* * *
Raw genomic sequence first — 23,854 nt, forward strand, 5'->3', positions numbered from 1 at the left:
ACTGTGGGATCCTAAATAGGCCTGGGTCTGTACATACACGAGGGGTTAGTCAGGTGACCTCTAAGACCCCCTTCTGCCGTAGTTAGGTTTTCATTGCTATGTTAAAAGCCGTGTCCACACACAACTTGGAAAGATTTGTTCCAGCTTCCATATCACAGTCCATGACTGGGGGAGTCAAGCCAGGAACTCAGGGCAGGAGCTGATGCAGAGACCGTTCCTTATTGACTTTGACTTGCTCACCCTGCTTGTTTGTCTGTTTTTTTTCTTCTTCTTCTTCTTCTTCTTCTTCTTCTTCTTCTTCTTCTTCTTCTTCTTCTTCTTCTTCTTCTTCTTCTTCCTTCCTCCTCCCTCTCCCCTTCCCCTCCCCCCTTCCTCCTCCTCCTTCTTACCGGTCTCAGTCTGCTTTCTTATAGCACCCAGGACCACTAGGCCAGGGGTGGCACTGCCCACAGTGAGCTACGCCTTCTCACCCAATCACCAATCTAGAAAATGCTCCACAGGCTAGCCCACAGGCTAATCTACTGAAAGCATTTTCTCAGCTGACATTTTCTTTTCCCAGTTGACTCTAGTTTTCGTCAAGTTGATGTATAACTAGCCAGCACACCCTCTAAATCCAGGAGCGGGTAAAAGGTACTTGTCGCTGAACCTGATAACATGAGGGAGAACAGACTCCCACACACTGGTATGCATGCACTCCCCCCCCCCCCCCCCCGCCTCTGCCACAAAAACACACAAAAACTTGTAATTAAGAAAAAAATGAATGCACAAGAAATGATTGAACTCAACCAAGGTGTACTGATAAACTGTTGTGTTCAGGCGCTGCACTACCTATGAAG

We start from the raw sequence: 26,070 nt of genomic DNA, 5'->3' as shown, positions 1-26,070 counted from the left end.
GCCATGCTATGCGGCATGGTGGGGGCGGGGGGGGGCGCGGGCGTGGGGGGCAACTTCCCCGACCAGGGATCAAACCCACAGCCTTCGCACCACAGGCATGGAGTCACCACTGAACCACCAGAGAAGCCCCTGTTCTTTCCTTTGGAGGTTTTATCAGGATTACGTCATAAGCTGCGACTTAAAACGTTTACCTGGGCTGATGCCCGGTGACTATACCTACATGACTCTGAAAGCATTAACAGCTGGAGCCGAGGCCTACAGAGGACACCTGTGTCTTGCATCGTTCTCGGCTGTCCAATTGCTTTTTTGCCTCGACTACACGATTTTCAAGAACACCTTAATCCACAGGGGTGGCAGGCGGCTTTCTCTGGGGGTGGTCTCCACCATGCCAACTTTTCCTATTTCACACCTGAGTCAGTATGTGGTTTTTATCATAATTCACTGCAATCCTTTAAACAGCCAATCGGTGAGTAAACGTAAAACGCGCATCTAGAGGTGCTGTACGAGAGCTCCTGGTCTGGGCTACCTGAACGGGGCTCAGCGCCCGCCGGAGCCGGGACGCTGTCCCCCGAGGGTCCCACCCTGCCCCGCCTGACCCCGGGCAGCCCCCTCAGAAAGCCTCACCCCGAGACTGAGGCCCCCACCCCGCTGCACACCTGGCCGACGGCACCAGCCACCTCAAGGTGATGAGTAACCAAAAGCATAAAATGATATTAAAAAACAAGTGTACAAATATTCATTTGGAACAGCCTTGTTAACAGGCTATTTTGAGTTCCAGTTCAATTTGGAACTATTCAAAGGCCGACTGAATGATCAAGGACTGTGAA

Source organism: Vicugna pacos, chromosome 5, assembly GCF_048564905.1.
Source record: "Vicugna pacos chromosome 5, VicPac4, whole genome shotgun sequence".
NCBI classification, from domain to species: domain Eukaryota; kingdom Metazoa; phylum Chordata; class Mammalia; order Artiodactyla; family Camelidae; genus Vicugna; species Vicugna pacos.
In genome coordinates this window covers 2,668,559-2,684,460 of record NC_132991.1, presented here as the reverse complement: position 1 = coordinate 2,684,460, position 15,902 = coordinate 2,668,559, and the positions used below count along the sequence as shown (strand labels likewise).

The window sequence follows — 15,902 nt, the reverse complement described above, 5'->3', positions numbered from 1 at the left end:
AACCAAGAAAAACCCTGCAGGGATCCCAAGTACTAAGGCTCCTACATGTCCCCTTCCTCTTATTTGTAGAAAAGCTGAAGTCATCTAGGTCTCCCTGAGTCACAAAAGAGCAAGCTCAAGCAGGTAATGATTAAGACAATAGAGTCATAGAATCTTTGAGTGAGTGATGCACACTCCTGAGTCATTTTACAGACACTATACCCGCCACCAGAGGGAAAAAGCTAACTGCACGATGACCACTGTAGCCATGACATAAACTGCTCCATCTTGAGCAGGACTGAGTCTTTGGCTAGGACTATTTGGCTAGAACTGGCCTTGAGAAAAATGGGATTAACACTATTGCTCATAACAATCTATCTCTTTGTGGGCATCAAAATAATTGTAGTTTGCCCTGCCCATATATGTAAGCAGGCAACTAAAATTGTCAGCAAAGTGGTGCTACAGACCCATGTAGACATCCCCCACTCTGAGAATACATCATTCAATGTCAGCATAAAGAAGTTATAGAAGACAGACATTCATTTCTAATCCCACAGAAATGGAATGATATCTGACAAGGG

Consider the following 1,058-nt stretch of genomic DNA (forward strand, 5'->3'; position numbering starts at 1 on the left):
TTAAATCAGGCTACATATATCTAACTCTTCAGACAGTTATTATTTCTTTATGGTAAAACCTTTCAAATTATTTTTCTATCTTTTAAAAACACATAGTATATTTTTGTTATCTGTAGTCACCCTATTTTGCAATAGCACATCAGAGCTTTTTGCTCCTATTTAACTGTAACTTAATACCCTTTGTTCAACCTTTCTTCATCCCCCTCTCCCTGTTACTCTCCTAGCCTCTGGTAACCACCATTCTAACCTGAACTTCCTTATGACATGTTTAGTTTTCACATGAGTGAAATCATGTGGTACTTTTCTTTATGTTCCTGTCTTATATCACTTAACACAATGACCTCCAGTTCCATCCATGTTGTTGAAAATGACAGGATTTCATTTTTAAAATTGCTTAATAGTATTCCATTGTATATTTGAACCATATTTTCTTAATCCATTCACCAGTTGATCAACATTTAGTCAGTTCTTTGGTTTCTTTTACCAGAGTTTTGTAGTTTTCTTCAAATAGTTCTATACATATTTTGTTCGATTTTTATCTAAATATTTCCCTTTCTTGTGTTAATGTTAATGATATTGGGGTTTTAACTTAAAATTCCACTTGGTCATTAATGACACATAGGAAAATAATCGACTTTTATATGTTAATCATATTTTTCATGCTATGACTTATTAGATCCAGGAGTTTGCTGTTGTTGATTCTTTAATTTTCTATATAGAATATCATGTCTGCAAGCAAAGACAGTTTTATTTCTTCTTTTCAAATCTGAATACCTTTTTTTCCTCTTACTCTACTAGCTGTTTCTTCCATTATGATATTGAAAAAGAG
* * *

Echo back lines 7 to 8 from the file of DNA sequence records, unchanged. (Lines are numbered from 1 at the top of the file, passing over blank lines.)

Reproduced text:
NCBI classification, from domain to species: domain Eukaryota; kingdom Metazoa; phylum Chordata; class Mammalia; order Artiodactyla; family Camelidae; genus Vicugna; species Vicugna pacos.
In genome coordinates this window covers 2,668,559-2,684,460 of record NC_132991.1, presented here as the reverse complement: position 1 = coordinate 2,684,460, position 15,902 = coordinate 2,668,559, and the positions used below count along the sequence as shown (strand labels likewise).